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Couple's wildlife rescue efforts save many animals

When Geri and Keith Wynn decided to retire in northeast Tennessee, they were looking for property in a wooded and isolated setting to enjoy peace, quiet and tranquility. Approximately 20 years ago, their plans to enjoy a simple life soon changed. The Wynns are the owners of Wynn*Wood Wildlife Rehabilitation, a center for injured wildlife located just over the Johnson County line.
According to Geri, who had previously worked as a veterinarian technician, she came across a baby turkey vulture that had fallen from its nest. Worried that dogs would prey on this young-ling, Geri wrapped him in a sheet and brought him home. With a bit of ingenuity, she taught this motherless bird how to fly. “Stand up, squat, stand up, squat,” she explained as she demonstrated how the bird would rest on her arm. “His wings kept hitting me in the head,” she added. Now a surrogate mother, Geri had to teach her charge how to find food. She explained she would search out fresh road kill and shred it while the bird watched and learned.
Before long, Geri was in the process of applying for both state and federal permits. A federal permit is required by the United States Fish and Wildlife Services as birds are migratory animals and are not concerned about crossing state lines. The 24-hour-a-day facility is also subjected to inspections twice a year. As a state-licensed rehabilitator, Geri initially spent 200 hours working with an experience and certified rehabilitator. She is also required to take continuing education classes each year.
Initially, the existence of Wynn*Wood Wildlife Rehabilitation was not well known. Slowly, the word was out and the Wynns began to receive calls regarding wildlife rescue. “We started getting in lots and lots of animals,” Geri said. People will come across injured animals and bring them to the rehabilitation center, as well as calling the Wynns to inform them of wildlife that they have found that are hurt and maimed. With those calls, they take off to bring those damaged animals to their facility. The Wynns came across a raccoon with a soda can digging into the flesh on his leg. With a bit of perseverance, this little critter was soon sedated as Geri cleaned the wound and addressed the severe infection in his leg. She has been known to suture, clean and outfit one special deer with a set of braces to rectify a congenital defect.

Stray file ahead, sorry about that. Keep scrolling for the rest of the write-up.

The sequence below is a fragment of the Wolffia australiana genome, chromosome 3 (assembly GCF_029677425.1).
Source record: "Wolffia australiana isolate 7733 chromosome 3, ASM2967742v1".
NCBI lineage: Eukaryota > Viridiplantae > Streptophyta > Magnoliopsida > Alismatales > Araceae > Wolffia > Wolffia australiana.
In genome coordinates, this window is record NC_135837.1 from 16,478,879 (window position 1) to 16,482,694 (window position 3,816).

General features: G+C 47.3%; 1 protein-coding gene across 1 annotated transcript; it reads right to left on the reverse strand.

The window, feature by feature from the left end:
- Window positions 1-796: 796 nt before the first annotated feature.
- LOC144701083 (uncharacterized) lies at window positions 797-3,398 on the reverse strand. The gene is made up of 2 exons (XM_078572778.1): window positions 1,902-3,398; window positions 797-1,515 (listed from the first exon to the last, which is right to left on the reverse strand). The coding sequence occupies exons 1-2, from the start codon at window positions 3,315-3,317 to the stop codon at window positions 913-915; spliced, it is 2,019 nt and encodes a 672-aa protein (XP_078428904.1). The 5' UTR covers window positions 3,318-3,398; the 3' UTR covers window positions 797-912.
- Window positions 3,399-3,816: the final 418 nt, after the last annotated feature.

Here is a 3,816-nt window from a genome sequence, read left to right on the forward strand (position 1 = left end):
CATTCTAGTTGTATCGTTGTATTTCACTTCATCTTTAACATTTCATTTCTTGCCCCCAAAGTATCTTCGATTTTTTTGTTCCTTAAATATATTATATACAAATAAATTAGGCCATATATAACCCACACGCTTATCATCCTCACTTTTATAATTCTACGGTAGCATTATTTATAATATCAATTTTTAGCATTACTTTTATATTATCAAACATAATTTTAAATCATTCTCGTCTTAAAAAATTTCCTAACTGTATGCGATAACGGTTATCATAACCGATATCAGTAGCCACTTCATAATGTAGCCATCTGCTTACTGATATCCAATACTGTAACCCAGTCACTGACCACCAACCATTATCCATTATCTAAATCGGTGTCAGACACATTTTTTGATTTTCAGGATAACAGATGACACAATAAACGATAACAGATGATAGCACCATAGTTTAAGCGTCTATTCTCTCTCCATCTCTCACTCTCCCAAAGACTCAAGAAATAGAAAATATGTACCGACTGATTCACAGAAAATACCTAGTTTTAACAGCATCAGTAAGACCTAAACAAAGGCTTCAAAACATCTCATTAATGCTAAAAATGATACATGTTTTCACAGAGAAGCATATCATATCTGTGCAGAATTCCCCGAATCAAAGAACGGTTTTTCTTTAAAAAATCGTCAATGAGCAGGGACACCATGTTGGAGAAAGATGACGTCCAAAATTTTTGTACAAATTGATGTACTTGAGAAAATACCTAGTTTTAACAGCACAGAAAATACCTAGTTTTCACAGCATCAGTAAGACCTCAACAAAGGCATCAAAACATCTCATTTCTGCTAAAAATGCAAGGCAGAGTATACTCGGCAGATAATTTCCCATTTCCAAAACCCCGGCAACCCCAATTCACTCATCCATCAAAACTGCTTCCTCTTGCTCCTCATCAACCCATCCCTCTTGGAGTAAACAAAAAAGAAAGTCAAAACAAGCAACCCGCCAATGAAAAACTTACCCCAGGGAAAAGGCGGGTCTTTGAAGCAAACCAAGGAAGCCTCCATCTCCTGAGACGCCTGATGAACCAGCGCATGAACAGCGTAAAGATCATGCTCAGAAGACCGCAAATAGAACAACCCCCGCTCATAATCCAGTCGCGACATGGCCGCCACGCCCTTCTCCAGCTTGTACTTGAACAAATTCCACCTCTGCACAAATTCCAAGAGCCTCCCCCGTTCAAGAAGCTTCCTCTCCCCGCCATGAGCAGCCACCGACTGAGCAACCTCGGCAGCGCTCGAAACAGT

The goal of Wynn*Wood Wildlife Rehabilitation is to rescue wildlife and return them to their natural environment. With the exception of bears, the center takes in all types of animals. Bears in Tennessee are rescued by Appalachian Bear Rescue located in Townsend. In the summertime, they see bunnies, birds, ground hogs and baby possums. “We are trying to get the possum to hibernate,” explained Geri. She explained that possums don't always make it through their first year and she is working on fattening up those in their care. Once they survive that first winter, the possum are ready to go back to their environment.
Currently, the Wynns are caretakers to a large variety of animals. There are raccoons, Cooper's Hawk, Red-Tailed Hawks, Great Horned Owls, Barred Owls, Screech Owls, squirrels and Kestrels (a type of falcon) and bobcats. According to Geri, the bobcats are very territorial when it comes to their food, growling to make sure no one comes near their highly anticipated meal. These orphaned baby bobcats were injured in a fire. One of the owls at Wynn*Wood Wildlife Rehabilitation suffers neurological problems believed to have developed after ingesting a rodent who had consumed rat poison. While the Wynns rehabilitate and care for the animals, they do not treat them as pets as the goal is to keep as natural a wildlife environment as they can. “You need to keep them wild,” Geri explained. “They need to not like people.”
Before being released back into the wild, Geri vaccinates all of her animals for rabies which will protect them for approximately three years. “I also vaccinate for Distemper and Parvo so they have a better chance,” she explained. Raccoons are released within a five-mile radius of where they were found. Many birds mate for life, and they strive to return the bird to its own environment. Morning doves, ducks and geese may not take another partner for years, if ever, should their partner die. Birds have been found sitting next to their deceased mate, sometimes literally mourning themselves to death, she explained.
Taking care of the injured wildlife is a full-time job. Baby birds need to be fed every 15 minutes during the daytime hours, explained Geri. Very young baby possum in their care get their nourishment from gavage feeding, wherein a small, narrow tube is inserted down the animal's nose into their stomach. Young fawn are bottle-fed Land O Lakes lamb’s milk that they purchase at Tri-State Co-op. Between April and September, Geri needs to stay close to home. Keith is the one charged with running errands and grocery shopping. “It's pretty much all I do,” she said. “I have animals and I can't leave them.”
Wynn*Wood Wildlife Rehabilitation is a 501(c)(3) not-for profit charity. This operation depends on donations received from the kindness of private individuals and businesses, as well as their own money. Every dollar received goes directly to the care of the injured wildlife. They do not receive any government funding. Geri and Keith Wynn can be reached at 423-474-6220.